Application life cycle ( ASP.NET )

I was looking for some comprehensive text about how IIS and ASP.NET handles application request and I found this post reply. I am just removing the context in which it was replied to and quoting the reply.

In the following description, I’m going to remove the Http prefix from the main objects that are used.  It should make the description easier to read.

Let’s say that Michelle visits your website, and requests your default.aspx page.  This request is received by the web server’s Internet Information Services.  IIS looks at the extension, sees that it is .aspx, and knows that this request is to be processed by ASP.NET.  So, it says to ASP.NET, “Here is a request.  You handle it, and give me the HTML that needs to go back to Michelle.”

The first thing ASP.NET does is create a Context object, which is kind of like a suitcase that holds stuff.  ASP.NET then creates a Request object that contains all the information that IIS passed to it, and puts that Request object into the Context suitcase.  ASP.NET then creates a Response object, which will hold the HTML that it must pass back to IIS, and puts that Response object into the Context suitcase.

The next thing ASP.NET does is create an Application object, which is kind of like a manager.  ASP.NET hands the Context suitcase over to the Application manager and says, “In this suitcase is the Request that we’ve received, and the Response that you need to fill out.  Go ahead and do it.”

The Application manager is like all managers, who doesn’t want to get his own hands dirty, and wants others to do the hard work.  The Application manager uses two types of workers: Module workers and Handler workers.

The Module workers are able to peek into the Context suitcase and make some decisions.  For example, the Security Module worker peeks in and looks at the user (Michelle) and looks at the page requested (default.aspx), and decides whether this is okay.  If the Security Module worker decides that this is not okay, the worker can adjust the contents of the Context suitcase (such as changing the page requested from default.apsx to login.aspx).

After the Module workers have been given the chance to peak into the Context suitcase and potentially alter its contents, the Application needs to find a Handler worker whose job it is to fill out the Response object that is sitting in the Context suitcase.

The Application manager is truly lazy, and doesn’t want to know anything about the Handler worker except that the worker can process a Context suitcase.  So, the Application manager tells a Factory worker to go and find a suitable Handler worker.  It is this Factory worker that looks at the page name (default.aspx), and “creates” a Handler worker out of the page.  The Factory worker hands over the Handler worker to the Application manager.  The Application manager gives the Context suitcase to the Handler worker and says, “Process this Context suitcase, and then give it back to me.”

The Handler worker, which was born out of the default.aspx page, then uses the Request object to decide what to do, and ultimately creates the HTML that goes into the Response object.  When that is done, the Handler worker gives the Context suitcase back to the Application manager.  The Application manager then takes the Response object, which has now been filled out, and hands the response back to IIS, which in turn sends it back to Michelle.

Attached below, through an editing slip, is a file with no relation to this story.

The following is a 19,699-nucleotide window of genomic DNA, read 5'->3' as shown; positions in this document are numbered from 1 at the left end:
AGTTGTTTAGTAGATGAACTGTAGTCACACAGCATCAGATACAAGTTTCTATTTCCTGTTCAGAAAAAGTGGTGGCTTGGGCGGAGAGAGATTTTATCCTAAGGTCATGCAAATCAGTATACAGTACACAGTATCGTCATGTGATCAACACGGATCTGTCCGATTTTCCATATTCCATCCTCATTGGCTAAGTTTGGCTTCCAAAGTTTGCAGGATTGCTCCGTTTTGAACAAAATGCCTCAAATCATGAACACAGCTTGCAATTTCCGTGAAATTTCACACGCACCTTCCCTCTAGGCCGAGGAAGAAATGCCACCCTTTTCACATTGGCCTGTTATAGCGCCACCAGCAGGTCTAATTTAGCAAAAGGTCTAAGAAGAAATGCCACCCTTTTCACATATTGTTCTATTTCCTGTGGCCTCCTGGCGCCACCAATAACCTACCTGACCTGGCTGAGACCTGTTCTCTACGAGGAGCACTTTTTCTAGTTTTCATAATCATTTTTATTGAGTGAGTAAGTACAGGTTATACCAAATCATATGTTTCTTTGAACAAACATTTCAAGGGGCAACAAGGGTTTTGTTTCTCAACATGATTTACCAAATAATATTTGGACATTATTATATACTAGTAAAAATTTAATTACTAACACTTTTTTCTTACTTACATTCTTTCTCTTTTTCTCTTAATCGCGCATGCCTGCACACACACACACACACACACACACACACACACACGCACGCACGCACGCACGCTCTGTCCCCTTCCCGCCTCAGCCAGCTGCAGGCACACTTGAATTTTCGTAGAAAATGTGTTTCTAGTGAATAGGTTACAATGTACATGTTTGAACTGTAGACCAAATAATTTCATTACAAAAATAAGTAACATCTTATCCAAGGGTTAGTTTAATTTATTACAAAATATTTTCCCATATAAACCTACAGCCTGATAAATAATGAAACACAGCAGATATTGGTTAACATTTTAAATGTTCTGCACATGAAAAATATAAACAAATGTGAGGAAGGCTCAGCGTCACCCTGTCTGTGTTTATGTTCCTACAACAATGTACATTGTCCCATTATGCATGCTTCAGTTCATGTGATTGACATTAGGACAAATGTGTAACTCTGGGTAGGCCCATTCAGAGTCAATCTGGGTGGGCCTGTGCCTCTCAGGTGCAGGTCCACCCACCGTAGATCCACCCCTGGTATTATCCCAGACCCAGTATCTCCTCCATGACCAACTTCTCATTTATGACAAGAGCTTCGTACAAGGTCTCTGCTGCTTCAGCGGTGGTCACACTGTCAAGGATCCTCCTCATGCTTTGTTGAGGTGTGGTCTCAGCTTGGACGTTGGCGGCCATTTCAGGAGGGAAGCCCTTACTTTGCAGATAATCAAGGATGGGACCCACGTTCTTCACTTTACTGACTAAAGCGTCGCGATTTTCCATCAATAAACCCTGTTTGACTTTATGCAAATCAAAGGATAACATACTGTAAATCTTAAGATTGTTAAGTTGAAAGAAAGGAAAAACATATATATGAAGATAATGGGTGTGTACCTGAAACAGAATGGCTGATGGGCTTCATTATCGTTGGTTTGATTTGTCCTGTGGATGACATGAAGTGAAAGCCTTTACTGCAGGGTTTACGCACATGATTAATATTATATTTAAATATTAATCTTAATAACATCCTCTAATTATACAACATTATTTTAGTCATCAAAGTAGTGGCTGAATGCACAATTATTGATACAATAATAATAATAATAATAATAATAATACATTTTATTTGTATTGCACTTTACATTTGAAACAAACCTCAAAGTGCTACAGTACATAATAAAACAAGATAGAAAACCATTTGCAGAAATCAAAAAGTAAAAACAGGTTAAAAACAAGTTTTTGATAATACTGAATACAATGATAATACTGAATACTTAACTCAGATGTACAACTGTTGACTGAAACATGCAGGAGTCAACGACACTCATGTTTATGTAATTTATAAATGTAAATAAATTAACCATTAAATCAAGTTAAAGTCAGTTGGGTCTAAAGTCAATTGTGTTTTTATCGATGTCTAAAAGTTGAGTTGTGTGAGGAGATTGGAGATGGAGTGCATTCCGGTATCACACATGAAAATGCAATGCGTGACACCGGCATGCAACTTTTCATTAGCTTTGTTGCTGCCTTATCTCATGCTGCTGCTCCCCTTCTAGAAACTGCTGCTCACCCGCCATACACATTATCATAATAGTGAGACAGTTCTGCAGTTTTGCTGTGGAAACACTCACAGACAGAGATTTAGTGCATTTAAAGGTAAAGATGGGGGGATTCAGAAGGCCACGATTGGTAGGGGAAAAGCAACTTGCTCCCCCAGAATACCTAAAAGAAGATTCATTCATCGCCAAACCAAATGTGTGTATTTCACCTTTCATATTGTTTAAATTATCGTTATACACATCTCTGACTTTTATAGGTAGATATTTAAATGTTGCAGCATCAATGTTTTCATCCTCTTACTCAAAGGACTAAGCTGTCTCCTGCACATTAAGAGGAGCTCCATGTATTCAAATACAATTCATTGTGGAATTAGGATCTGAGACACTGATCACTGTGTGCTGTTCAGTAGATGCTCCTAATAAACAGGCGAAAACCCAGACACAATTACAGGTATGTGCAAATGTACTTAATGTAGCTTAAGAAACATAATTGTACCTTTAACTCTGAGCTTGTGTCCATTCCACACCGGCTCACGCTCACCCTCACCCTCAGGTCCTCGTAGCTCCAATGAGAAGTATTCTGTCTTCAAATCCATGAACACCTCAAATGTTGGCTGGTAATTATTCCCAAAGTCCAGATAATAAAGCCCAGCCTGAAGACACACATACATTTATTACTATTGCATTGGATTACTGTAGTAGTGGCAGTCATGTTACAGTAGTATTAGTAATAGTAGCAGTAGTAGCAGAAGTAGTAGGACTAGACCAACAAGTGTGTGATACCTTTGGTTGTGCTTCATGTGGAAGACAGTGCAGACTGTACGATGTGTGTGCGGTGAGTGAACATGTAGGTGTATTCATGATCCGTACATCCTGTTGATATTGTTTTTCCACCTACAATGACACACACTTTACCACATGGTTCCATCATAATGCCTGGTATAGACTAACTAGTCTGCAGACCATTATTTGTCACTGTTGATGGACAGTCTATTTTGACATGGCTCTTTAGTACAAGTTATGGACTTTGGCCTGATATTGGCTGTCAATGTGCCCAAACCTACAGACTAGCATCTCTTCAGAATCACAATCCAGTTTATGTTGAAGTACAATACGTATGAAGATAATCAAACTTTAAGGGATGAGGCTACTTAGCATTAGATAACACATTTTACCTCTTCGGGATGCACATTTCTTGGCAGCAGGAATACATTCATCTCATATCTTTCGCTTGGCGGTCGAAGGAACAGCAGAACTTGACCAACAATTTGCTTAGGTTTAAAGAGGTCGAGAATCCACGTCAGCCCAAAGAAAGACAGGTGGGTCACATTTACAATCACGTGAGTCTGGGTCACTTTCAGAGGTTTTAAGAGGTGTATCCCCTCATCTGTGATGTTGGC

What Michelle receives is just the HTML for default.aspx–no images yet.

Now, the browser looks at this HTML, and sees that it contains an <img> tag, which points to your image.ashx file.  So, the browser sends a new request to IIS, asking for that image.  IIS looks at the extension, sees that it is .ashx, and says to ASP.NET, “Here is a another request.  You handle it, and give me the image that needs to go back to Michelle.”

You will see, I hope, that this is a completely new request.

So ASP.NET creates a new Context suitcase, and gives it to a new Application manager  And that Application manager goes through the whole process again.  But this time, the Factory worker returns a different Handler worker.  Whereas the Handler worker that was born from the default.aspx file created an HTML response, the new Handler worker is born from the image.ashx file and creates an image response.  But both Handler workers are simply given a Context suitcase and told to fill out the Response object inside.

The Application manager gives the Response object back to IIS, and IIS sends the image back to Michelle.

And if there is another <img> tag on the same default.aspx page, then the whole process occurs again.

So, that is where you were a little wrong.  When the default.aspx page was requested, that was not the time at which the Application manager worried about any <img> tags.  At this point, there was just a single Handler worker whose job it was to create the HTML.  It was later, during a separate request and using a new Context suitcase and a new Application manager, that the image.ashx-based Handler worker became involved and created an image.

Like any story, this one covers up certain truths. For example, IIS and ASP.NET do not talk as directly as I’ve suggested. And the Module workers can do more than peek and poke about in the Context suitcase.  Still, I hope this little story is easier to understand than reading a technically-accurate explanation of the ASP.NET life cycle.

[Huge disclaimer; this is not at all mine. Credit is due to the person who posted the reply]


9 thoughts on “Application life cycle ( ASP.NET )

  1. Thanks for sharing this wonderful explanation. Indeed it cleared a lot of confusions that was created about application life cycle while reading about it from the msdn.

  2. This is the awesome article for describing application life cycle. Once reading the article, one can never forget it. Thanks a lot.

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